Marklund, Little Angels to merge

  • Geneva-based Marklund and Elgin-based Little Angels, which serve profoundly physically and developmentally disabled people, on Tuesday announced a merger.

      Geneva-based Marklund and Elgin-based Little Angels, which serve profoundly physically and developmentally disabled people, on Tuesday announced a merger. Rick West | Staff Photographer

  • Mini horses from Equine Dreams met with Marklund residents and others last month at the Philip Center in Bloomingdale.

    Mini horses from Equine Dreams met with Marklund residents and others last month at the Philip Center in Bloomingdale. Courtesy of Marklund

 
 
Updated 5/31/2016 6:09 PM

Two agencies that have long helped children and adults with severe developmental disabilities announced Tuesday they intend to merge.

Marklund, of Geneva and Bloomingdale, and Little Angels of Elgin expect the process to take several months, said Gil Fonger, Marklund's president and chief executive officer.

 

Although both agencies are fiscally healthy, he said, money can be saved on fixed costs by combining.

Those costs could include eliminating duplicate administrative positions, such as financial officers and marketing workers, Fonger said. The number of employees directly aiding clients likely would not change, he said.

Stretching income has become more important as the state's Medicaid reimbursement rates to the facilities has been essentially "stagnant" for about 20 years, Fonger said, while their regulatory requirements have become more complex.

Fonger said Marklund was looking to expand, and proposed the merger.

Marklund was founded in 1954 and has 170 families with members in its residential, therapeutic and educational programs. Its annual budget is about $20 million.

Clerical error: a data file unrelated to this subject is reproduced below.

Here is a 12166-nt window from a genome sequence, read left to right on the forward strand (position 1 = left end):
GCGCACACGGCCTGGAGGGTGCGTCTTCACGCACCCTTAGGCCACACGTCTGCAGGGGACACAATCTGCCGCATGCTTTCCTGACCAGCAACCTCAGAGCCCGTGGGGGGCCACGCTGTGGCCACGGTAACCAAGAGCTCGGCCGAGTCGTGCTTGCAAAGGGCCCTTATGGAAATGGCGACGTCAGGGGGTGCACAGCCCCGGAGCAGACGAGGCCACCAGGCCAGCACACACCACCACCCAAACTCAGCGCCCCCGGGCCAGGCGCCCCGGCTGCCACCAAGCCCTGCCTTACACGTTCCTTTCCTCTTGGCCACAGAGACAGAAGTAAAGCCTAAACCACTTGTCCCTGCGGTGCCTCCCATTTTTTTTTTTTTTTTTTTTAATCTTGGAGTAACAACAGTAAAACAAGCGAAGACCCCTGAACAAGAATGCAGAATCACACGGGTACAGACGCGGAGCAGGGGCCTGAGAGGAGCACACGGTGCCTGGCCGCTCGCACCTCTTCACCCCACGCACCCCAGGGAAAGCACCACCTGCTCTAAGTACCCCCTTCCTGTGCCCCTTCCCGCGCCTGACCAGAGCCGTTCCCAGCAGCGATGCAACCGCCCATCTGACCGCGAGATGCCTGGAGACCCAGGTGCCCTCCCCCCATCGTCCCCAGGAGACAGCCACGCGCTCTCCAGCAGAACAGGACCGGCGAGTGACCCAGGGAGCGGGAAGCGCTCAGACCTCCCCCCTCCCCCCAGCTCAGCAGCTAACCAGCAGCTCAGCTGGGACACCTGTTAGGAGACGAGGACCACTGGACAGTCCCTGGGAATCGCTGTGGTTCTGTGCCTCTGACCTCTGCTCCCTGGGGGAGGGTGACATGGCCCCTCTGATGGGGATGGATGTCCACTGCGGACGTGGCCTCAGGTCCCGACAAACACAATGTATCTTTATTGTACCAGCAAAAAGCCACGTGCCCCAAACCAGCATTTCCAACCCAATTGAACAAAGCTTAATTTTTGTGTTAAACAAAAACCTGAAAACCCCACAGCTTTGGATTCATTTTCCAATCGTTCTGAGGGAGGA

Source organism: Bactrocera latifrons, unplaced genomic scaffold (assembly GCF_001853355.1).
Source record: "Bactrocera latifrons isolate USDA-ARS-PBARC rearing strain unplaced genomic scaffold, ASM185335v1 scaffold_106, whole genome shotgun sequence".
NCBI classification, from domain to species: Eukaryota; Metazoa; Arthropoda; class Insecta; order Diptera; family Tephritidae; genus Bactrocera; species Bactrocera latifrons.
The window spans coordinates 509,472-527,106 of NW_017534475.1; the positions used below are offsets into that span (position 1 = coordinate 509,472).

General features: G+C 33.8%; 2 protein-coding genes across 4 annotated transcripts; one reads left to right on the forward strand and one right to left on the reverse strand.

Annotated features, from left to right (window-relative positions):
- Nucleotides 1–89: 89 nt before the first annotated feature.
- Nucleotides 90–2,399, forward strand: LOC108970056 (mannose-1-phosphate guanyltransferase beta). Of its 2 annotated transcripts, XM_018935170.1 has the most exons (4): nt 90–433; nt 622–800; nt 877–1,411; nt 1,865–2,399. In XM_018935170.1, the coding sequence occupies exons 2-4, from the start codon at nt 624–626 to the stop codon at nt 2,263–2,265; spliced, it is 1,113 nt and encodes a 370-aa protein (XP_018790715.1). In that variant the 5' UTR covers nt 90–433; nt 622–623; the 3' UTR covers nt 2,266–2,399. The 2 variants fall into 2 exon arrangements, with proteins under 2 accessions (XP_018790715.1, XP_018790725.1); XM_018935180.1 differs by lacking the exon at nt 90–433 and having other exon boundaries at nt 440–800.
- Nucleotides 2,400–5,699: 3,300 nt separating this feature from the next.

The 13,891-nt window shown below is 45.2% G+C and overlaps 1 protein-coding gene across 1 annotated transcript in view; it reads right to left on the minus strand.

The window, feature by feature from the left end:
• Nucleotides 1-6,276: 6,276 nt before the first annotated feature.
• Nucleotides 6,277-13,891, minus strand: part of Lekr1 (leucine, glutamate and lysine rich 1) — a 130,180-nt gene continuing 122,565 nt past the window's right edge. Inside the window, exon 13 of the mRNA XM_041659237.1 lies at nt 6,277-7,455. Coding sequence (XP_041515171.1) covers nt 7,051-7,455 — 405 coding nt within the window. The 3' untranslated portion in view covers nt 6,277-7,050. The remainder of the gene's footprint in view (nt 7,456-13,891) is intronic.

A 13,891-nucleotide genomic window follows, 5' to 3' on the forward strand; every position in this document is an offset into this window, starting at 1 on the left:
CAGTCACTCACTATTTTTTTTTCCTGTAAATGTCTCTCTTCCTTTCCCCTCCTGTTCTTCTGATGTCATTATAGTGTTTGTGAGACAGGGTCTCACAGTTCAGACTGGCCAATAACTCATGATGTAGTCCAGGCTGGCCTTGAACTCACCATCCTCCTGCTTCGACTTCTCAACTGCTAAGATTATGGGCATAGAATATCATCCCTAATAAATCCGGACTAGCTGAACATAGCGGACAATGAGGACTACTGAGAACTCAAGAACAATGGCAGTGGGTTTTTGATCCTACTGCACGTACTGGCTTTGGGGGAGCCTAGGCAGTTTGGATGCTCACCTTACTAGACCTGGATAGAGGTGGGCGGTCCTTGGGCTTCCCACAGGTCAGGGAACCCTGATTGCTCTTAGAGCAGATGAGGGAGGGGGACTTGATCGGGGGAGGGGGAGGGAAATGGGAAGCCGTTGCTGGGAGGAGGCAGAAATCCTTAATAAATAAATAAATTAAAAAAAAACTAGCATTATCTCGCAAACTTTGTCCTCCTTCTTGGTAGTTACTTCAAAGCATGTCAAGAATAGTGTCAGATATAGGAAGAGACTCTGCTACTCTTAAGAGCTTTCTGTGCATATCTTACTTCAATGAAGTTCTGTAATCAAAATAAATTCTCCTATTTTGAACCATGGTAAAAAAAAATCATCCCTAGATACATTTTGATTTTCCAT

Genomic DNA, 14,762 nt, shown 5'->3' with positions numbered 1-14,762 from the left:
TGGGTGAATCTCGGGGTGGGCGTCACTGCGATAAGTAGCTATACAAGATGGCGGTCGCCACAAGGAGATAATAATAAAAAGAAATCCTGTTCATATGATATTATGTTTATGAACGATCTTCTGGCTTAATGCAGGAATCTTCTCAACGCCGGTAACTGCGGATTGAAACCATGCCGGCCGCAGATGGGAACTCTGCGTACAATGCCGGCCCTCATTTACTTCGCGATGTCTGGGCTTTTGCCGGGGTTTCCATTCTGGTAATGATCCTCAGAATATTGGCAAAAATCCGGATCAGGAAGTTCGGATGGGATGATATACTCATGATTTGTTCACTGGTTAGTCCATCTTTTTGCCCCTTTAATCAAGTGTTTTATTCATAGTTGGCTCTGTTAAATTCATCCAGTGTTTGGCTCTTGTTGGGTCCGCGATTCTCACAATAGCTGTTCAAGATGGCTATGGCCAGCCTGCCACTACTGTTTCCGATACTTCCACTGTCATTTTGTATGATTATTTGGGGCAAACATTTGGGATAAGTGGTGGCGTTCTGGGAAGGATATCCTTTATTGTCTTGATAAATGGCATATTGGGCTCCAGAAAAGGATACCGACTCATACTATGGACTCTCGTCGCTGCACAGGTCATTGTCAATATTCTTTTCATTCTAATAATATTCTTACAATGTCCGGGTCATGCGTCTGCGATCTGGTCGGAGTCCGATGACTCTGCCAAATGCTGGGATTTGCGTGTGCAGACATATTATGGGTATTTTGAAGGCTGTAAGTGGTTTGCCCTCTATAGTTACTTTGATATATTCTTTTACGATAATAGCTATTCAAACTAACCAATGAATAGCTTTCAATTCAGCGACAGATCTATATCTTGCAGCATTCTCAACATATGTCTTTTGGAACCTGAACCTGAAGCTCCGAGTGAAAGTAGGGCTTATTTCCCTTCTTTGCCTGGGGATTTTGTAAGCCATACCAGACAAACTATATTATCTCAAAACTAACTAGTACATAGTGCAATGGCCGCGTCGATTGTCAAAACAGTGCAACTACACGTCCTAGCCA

Little Angels was founded in 1958. It helps 57 clients.

The current facilities will stay open. Marklund Philip Center in Bloomingdale is home to 21 residential clients with complex medical needs, plus a developmental therapy program. Marklund Day School, which serves 41 students with multiple needs and those with autism spectrum disorder, is also in Bloomingdale. Marklund at Mill Creek Campus in Geneva features six 16-bed residential homes, a Miracle League ball field, and the Marklund Hyde Center with developmental training classrooms, therapy areas, administrative offices and an indoor heated therapy pool.

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Little Angels serves clients at the Pat Wasmond Home and the Cathy Freeman Center for Developmental Training on its Elgin campus. It operates on a budget of about $7 million. It, too, has residential clients with complex medical needs.

"Joining our organizations together was an easy decision for our board because it will be positive for our clients and staff," Little Angels Executive Director Shelley Lewis said in a prepared statement. "We look forward to continuing the tradition of providing exceptional care to clients with developmental disabilities and partnering with Marklund to expand our reach throughout the northern Illinois region."

Lewis is the daughter of Little Angels' founders Pat and Bob Wasmond. Fonger said that after a merger, Lewis would remain as the administrator of Little Angels.

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